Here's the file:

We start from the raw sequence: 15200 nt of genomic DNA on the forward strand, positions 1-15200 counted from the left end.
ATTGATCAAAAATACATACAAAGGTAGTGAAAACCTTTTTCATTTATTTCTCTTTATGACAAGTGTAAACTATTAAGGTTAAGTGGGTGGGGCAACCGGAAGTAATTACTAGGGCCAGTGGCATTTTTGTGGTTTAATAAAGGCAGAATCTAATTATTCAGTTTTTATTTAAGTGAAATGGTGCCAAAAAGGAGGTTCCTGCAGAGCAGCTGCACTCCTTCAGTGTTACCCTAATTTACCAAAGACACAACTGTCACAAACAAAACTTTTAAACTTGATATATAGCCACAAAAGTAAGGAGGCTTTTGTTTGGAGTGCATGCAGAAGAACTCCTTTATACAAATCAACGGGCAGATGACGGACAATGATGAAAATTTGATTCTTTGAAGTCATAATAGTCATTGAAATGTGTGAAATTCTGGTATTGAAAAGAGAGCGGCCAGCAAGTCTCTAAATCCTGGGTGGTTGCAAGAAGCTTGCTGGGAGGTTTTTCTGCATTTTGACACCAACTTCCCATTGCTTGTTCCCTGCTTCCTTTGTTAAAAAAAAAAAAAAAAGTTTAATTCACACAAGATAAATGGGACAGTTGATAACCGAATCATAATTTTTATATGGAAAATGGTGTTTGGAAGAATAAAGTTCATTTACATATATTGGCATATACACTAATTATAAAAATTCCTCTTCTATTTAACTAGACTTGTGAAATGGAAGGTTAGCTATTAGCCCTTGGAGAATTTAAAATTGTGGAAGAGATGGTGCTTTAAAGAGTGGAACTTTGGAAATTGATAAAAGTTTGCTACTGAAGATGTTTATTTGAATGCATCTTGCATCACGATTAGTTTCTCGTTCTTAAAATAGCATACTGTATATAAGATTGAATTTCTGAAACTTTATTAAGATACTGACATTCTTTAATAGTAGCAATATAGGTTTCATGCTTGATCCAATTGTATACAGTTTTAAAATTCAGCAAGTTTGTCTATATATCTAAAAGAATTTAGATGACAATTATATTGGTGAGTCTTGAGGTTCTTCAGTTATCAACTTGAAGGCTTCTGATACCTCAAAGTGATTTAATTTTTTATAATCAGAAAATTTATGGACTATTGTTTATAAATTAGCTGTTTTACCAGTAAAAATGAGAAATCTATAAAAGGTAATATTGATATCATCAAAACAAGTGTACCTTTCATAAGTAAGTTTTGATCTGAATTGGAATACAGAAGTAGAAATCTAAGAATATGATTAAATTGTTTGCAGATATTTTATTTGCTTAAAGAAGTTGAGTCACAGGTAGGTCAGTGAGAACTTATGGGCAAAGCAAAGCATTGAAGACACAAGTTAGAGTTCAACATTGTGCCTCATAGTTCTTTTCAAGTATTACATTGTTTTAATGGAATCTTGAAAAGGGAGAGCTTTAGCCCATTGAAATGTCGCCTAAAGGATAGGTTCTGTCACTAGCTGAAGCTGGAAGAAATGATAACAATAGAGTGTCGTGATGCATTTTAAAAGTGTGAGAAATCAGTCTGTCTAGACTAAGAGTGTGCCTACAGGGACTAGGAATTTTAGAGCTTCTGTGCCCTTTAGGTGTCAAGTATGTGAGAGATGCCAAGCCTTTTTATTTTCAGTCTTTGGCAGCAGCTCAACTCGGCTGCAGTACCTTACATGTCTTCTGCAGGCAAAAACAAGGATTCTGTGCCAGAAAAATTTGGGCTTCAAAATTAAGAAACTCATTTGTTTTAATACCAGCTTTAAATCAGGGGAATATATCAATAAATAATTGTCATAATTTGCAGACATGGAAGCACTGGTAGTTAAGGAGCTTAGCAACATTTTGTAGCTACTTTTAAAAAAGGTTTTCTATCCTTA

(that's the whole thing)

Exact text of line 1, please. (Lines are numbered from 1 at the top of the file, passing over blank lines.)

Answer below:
We start from the raw sequence: 15200 nt of genomic DNA on the forward strand, positions 1-15200 counted from the left end.